Jordan backs Premier League break as football must ‘watch its step’

Lewis Oldham
Simon Jordan on Premier League shutdown

Simon Jordan is in favour of the Premier League implementing a break to limit the spread of Covid-19 as football must “watch its step”.

Brentford boss Thomas Frank suggested on Thursday that all of this weekend’s Premier League games should be postponed.

This comes amid the increasing spread of the Omricon variant of Covid-19. Several Premier League clubs are being affected by the virus.

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There was due to be a full round of fixtures in midweek but three Premier League games have been called off.

One game from this coming weekend is also off as Man United versus Brighton is no longer going ahead.

Ex-Crystal Palace owner Jordan has told talkSPORT that it would be a “sensible decision” to have a break:

“Perhaps taking a set of fixtures out and saying these fixtures that lead up to Boxing Day, which is what Thomas Frank has advocated, might be the sensible decision.

“It would be damage limitation for what could be coming down, which is clearly what we are going to see.

“We are seeing it in society, whatever it is, however we view cases rather than hospitalisations, we are where we are.

“Football is a poster boy for people, and they will lever that and say ‘look at what football is doing and look at how football is being allowed to stay open and look at the fact football is being allowed to put 75,000 fans in a stadium’.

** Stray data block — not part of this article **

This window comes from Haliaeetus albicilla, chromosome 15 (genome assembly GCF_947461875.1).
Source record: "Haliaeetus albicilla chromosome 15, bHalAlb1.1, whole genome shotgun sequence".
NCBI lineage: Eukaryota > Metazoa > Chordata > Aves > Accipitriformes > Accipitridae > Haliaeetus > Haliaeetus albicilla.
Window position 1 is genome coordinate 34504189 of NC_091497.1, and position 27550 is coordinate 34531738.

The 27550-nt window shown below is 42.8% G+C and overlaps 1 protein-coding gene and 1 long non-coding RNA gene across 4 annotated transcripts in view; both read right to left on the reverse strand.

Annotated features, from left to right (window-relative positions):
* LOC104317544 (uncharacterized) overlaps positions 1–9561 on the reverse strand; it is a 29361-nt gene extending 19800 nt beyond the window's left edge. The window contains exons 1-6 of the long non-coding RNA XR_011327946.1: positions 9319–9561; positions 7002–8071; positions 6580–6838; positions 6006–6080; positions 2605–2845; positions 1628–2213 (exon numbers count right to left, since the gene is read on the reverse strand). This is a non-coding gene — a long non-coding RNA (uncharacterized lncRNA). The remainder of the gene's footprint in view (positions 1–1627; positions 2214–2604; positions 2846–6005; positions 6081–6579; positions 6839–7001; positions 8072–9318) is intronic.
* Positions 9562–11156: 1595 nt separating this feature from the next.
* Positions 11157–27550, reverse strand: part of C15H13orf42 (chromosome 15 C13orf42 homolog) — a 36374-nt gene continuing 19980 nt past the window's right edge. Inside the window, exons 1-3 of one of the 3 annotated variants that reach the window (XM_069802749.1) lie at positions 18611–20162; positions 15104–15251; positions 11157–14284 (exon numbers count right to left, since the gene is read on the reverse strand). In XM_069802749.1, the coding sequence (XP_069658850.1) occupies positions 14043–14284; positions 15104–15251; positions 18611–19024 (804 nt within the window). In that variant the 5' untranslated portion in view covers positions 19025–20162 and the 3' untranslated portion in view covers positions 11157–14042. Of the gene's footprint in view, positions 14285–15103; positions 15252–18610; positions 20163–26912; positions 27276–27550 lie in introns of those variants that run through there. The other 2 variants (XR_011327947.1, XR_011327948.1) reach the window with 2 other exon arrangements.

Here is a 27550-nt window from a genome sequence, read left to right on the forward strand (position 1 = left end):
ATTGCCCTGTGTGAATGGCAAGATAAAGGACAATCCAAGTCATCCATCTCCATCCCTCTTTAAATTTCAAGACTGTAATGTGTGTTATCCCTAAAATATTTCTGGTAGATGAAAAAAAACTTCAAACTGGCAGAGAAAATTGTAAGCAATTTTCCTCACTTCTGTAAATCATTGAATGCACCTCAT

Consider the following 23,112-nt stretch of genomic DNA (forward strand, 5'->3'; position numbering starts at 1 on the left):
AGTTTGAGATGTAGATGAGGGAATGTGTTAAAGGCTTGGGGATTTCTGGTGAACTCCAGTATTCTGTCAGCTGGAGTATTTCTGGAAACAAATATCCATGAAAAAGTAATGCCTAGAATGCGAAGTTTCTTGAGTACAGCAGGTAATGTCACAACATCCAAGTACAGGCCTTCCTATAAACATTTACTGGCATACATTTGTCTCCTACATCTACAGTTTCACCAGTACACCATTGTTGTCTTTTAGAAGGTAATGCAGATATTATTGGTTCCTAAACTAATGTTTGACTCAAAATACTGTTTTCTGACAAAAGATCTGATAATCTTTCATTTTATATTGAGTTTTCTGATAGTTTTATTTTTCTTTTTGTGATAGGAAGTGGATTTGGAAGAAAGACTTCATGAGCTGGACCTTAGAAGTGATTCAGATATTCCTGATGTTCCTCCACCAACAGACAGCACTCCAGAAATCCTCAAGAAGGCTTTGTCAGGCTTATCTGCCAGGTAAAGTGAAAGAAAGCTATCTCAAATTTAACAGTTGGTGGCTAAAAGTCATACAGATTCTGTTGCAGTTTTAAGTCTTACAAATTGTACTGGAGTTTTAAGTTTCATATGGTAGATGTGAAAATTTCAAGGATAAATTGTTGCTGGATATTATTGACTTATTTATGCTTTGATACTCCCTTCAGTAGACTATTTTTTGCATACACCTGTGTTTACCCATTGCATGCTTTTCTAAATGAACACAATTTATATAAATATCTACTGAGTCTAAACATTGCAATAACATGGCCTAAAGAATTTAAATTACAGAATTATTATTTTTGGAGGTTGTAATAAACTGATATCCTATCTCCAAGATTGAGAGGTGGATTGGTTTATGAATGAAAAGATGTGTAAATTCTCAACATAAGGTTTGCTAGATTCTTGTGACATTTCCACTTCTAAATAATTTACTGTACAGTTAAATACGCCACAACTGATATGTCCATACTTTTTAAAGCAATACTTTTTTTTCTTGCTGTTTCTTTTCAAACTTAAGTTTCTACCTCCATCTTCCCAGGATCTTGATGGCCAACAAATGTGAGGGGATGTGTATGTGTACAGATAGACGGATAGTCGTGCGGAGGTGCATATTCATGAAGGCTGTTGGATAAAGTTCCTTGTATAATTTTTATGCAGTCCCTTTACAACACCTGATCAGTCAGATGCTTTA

“So it needs to look as if it’s doing what it should be doing.

“I’m not an advocate of opening football stadiums and playing games just because we want a stable diet of football.

“Football has a certain look, so I would probably say we could probably sit down for seven or eight days, let it flow its course, and then you’re going to see it settle, – then play the Boxing Day games.

“If this transmission [Omicron] is at the level that it’s at, how can you justify putting 30/40/50,000 people inside a stadium and argue that it’s outdoors?

“Well it’s not outdoor, because most of the time people are inside concourses or inside hospitality or inside lounges or inside executive boxes.

“26,000 people at [Crystal] Palace last night, I can guarantee you in the executive boxes I know very well and in the lounges, you’d have thousands and thousands and thousands of people indoors.

“So football really needs to watch its step a little.”